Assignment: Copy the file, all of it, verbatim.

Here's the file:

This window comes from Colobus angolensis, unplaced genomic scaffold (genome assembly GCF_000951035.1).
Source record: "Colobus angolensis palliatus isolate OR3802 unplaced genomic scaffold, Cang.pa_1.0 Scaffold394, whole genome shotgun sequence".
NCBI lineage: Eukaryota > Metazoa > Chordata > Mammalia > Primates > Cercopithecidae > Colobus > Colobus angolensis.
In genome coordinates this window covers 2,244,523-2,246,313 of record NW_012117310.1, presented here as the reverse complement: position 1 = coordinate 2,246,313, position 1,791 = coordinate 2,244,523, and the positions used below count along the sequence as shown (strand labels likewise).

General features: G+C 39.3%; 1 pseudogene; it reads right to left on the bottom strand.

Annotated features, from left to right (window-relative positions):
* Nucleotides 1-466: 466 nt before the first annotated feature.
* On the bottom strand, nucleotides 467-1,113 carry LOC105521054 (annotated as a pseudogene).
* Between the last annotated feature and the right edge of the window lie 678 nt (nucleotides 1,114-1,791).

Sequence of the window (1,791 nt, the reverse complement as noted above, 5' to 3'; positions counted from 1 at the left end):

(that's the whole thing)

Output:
This window comes from Colobus angolensis, unplaced genomic scaffold (genome assembly GCF_000951035.1).
Source record: "Colobus angolensis palliatus isolate OR3802 unplaced genomic scaffold, Cang.pa_1.0 Scaffold394, whole genome shotgun sequence".
NCBI lineage: Eukaryota > Metazoa > Chordata > Mammalia > Primates > Cercopithecidae > Colobus > Colobus angolensis.
In genome coordinates this window covers 2,244,523-2,246,313 of record NW_012117310.1, presented here as the reverse complement: position 1 = coordinate 2,246,313, position 1,791 = coordinate 2,244,523, and the positions used below count along the sequence as shown (strand labels likewise).

General features: G+C 39.3%; 1 pseudogene; it reads right to left on the bottom strand.

Annotated features, from left to right (window-relative positions):
* Nucleotides 1-466: 466 nt before the first annotated feature.
* On the bottom strand, nucleotides 467-1,113 carry LOC105521054 (annotated as a pseudogene).
* Between the last annotated feature and the right edge of the window lie 678 nt (nucleotides 1,114-1,791).

Sequence of the window (1,791 nt, the reverse complement as noted above, 5' to 3'; positions counted from 1 at the left end):